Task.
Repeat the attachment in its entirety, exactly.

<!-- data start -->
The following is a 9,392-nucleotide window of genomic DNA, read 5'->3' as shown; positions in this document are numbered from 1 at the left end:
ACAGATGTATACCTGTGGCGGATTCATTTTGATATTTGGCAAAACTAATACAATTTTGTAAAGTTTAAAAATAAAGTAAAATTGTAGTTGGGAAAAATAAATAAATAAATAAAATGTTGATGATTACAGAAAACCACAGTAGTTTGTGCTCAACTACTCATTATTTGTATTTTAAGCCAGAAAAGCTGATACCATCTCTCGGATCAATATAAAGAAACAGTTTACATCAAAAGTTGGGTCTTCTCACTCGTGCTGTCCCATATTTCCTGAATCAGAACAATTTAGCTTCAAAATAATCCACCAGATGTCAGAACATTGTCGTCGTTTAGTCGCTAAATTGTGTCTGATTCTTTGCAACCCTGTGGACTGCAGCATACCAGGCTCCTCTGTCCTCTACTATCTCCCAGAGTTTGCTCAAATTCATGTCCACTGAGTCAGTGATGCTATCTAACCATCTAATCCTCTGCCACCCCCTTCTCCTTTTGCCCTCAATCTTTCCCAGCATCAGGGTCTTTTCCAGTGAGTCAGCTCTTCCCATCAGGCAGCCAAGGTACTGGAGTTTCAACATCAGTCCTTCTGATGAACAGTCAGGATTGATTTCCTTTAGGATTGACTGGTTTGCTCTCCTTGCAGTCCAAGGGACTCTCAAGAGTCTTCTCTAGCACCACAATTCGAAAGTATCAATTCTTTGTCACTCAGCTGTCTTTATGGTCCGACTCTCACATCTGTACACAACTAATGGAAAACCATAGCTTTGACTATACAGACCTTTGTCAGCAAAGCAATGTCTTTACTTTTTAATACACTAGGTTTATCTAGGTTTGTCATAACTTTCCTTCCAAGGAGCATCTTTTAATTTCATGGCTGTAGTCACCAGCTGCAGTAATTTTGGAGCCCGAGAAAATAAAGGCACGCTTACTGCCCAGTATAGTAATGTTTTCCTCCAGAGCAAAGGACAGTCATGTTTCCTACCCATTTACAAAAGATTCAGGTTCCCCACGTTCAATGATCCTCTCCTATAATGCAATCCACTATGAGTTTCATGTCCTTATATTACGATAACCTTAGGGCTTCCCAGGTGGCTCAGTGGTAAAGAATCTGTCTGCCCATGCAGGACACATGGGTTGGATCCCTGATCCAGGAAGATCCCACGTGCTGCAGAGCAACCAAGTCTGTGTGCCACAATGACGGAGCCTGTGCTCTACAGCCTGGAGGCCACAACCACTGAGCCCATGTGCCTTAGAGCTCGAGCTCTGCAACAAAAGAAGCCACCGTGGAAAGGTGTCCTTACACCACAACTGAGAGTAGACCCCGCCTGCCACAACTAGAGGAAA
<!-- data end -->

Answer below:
The following is a 9,392-nucleotide window of genomic DNA, read 5'->3' as shown; positions in this document are numbered from 1 at the left end:
ACAGATGTATACCTGTGGCGGATTCATTTTGATATTTGGCAAAACTAATACAATTTTGTAAAGTTTAAAAATAAAGTAAAATTGTAGTTGGGAAAAATAAATAAATAAATAAAATGTTGATGATTACAGAAAACCACAGTAGTTTGTGCTCAACTACTCATTATTTGTATTTTAAGCCAGAAAAGCTGATACCATCTCTCGGATCAATATAAAGAAACAGTTTACATCAAAAGTTGGGTCTTCTCACTCGTGCTGTCCCATATTTCCTGAATCAGAACAATTTAGCTTCAAAATAATCCACCAGATGTCAGAACATTGTCGTCGTTTAGTCGCTAAATTGTGTCTGATTCTTTGCAACCCTGTGGACTGCAGCATACCAGGCTCCTCTGTCCTCTACTATCTCCCAGAGTTTGCTCAAATTCATGTCCACTGAGTCAGTGATGCTATCTAACCATCTAATCCTCTGCCACCCCCTTCTCCTTTTGCCCTCAATCTTTCCCAGCATCAGGGTCTTTTCCAGTGAGTCAGCTCTTCCCATCAGGCAGCCAAGGTACTGGAGTTTCAACATCAGTCCTTCTGATGAACAGTCAGGATTGATTTCCTTTAGGATTGACTGGTTTGCTCTCCTTGCAGTCCAAGGGACTCTCAAGAGTCTTCTCTAGCACCACAATTCGAAAGTATCAATTCTTTGTCACTCAGCTGTCTTTATGGTCCGACTCTCACATCTGTACACAACTAATGGAAAACCATAGCTTTGACTATACAGACCTTTGTCAGCAAAGCAATGTCTTTACTTTTTAATACACTAGGTTTATCTAGGTTTGTCATAACTTTCCTTCCAAGGAGCATCTTTTAATTTCATGGCTGTAGTCACCAGCTGCAGTAATTTTGGAGCCCGAGAAAATAAAGGCACGCTTACTGCCCAGTATAGTAATGTTTTCCTCCAGAGCAAAGGACAGTCATGTTTCCTACCCATTTACAAAAGATTCAGGTTCCCCACGTTCAATGATCCTCTCCTATAATGCAATCCACTATGAGTTTCATGTCCTTATATTACGATAACCTTAGGGCTTCCCAGGTGGCTCAGTGGTAAAGAATCTGTCTGCCCATGCAGGACACATGGGTTGGATCCCTGATCCAGGAAGATCCCACGTGCTGCAGAGCAACCAAGTCTGTGTGCCACAATGACGGAGCCTGTGCTCTACAGCCTGGAGGCCACAACCACTGAGCCCATGTGCCTTAGAGCTCGAGCTCTGCAACAAAAGAAGCCACCGTGGAAAGGTGTCCTTACACCACAACTGAGAGTAGACCCCGCCTGCCACAACTAGAGGAAA